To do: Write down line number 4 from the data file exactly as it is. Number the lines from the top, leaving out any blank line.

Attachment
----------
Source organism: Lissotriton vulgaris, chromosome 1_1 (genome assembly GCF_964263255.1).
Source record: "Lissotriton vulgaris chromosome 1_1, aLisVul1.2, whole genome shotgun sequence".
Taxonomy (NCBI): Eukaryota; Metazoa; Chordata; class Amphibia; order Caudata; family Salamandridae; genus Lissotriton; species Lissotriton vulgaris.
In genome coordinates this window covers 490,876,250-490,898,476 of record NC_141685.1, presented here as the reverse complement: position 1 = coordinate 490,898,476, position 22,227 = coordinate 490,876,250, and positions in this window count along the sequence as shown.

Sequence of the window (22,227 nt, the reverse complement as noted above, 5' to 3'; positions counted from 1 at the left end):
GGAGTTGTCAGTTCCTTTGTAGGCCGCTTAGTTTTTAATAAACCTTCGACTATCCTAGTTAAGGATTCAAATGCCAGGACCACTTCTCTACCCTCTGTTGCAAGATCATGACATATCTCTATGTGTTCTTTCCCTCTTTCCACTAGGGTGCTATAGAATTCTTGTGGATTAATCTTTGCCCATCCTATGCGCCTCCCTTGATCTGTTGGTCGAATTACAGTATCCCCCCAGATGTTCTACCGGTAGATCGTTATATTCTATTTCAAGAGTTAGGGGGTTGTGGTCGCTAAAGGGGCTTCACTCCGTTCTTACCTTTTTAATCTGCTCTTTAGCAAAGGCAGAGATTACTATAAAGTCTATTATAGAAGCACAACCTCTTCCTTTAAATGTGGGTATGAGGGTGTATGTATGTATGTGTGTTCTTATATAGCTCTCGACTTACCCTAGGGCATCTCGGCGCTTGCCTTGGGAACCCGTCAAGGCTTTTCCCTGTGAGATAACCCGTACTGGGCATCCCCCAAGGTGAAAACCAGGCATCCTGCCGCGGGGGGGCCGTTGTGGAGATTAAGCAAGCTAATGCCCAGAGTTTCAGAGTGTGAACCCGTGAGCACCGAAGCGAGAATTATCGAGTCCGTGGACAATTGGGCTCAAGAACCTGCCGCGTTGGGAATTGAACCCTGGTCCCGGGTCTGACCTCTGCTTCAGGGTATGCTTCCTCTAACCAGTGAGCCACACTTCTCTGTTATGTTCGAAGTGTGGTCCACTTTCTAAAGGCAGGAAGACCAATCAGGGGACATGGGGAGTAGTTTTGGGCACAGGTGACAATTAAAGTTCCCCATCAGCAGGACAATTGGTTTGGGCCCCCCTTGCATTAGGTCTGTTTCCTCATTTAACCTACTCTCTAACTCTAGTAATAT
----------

In genome coordinates this window covers 490,876,250-490,898,476 of record NC_141685.1, presented here as the reverse complement: position 1 = coordinate 490,898,476, position 22,227 = coordinate 490,876,250, and positions in this window count along the sequence as shown.